Ibrahim Sowunmi

Writing in the era of GPT

Articulation is a good skill. It lets you make the big things, small. It’s a critical pre-requisite to being highly expressive, and more importantly, easily understood. Often, I find myself struggling to convey my thoughts, which suggests that my ideas are not as organized as they feel on the tip of my tounge. How do you organise your thoughts? I think the answer lies in developing a more practiced and structured way of thinking. There aren’t many avenues for achieving this, but my take is that it can be accomplished through experiencing significant events, consuming vast amounts of QUALITY content, or creating your own content(most important). Doing this is hard, and getting the callibration of these three things correct is even harder.

I want to be an excellent writer. Not for the accolades of writing, but for the second order effects of writing. I want a unique style, a distinct voice. I admire people with a masterful command of the English language, people who possess a flair for making points, and a flourish to their phrasing. For a simple reason, their grasp of language allows them to lose themselves, to separate from the “I” and merge with a broader stream of consciousness. They are able to extract a part of this conciousness and package it for dissemination to a wider group. A talent.

However, I find myself grappling with a formidable foe: the temptation of using AI tools. These tools make content creation easy, simple, and low-effort. They strip away the style from text, leaving a generic, bare, GPT-branded voice. Even if one attempts to inject the style of a Paul Graham or Tony Robbins, the result remains, banal, bland, uninspiring.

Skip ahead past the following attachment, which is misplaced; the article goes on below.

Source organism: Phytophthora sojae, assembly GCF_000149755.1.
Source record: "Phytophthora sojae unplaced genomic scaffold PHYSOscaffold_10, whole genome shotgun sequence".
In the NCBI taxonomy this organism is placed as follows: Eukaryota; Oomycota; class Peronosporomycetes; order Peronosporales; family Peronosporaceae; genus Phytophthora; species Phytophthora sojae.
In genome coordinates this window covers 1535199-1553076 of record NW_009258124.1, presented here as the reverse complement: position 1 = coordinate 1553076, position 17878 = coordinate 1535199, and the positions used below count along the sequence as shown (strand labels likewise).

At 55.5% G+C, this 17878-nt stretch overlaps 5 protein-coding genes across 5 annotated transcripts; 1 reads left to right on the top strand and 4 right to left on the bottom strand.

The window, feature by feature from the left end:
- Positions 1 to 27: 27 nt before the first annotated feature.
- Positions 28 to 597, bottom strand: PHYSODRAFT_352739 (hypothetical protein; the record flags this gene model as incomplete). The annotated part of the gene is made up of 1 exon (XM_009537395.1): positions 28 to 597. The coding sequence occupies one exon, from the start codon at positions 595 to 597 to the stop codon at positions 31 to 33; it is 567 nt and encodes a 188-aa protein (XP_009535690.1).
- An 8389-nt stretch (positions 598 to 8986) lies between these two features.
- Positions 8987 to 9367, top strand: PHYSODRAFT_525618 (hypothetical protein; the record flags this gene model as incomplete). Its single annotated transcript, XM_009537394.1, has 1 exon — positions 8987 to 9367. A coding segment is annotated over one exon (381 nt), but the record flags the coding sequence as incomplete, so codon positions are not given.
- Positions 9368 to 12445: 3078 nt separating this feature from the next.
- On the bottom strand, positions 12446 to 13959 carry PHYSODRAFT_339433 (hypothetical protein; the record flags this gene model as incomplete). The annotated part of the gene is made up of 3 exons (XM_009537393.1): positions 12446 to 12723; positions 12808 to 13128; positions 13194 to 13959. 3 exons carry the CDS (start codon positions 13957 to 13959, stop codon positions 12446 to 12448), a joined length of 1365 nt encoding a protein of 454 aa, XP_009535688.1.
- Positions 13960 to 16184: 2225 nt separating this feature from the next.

Initially, these new AI tools led me to believe that blogging was dead. I imagined an unprecedented proliferation of shitposts, resulting in lower quality spammy articles. While this concern remains valid, I now realize that high-quality content is a “strong links” problem.

There are two types of problems: strong links and weak links. For example, Regulation is a weak links problem, aimed at raising the minimum standards. The FDA (US-based food and drug agency) ensures that food meets a certain quality threshold to protect consumers from illness. Raise the problem based on its weakest. On the other hand, strong links problems, like scientific advancement, are driven by the best in the field. Society is transformed by great science, and not every athlete will be a star at the Olympics; success hinges on the greatest athlete and science hinges on the greatest scientists.

Blogging shares similarities with strong links problems; the highest quality blogs rise to the top, and those are the ones that matter. This mindset should be embraced when creating content: strive to produce the highest quality work. With this approach, I will continue writing because why the heck not.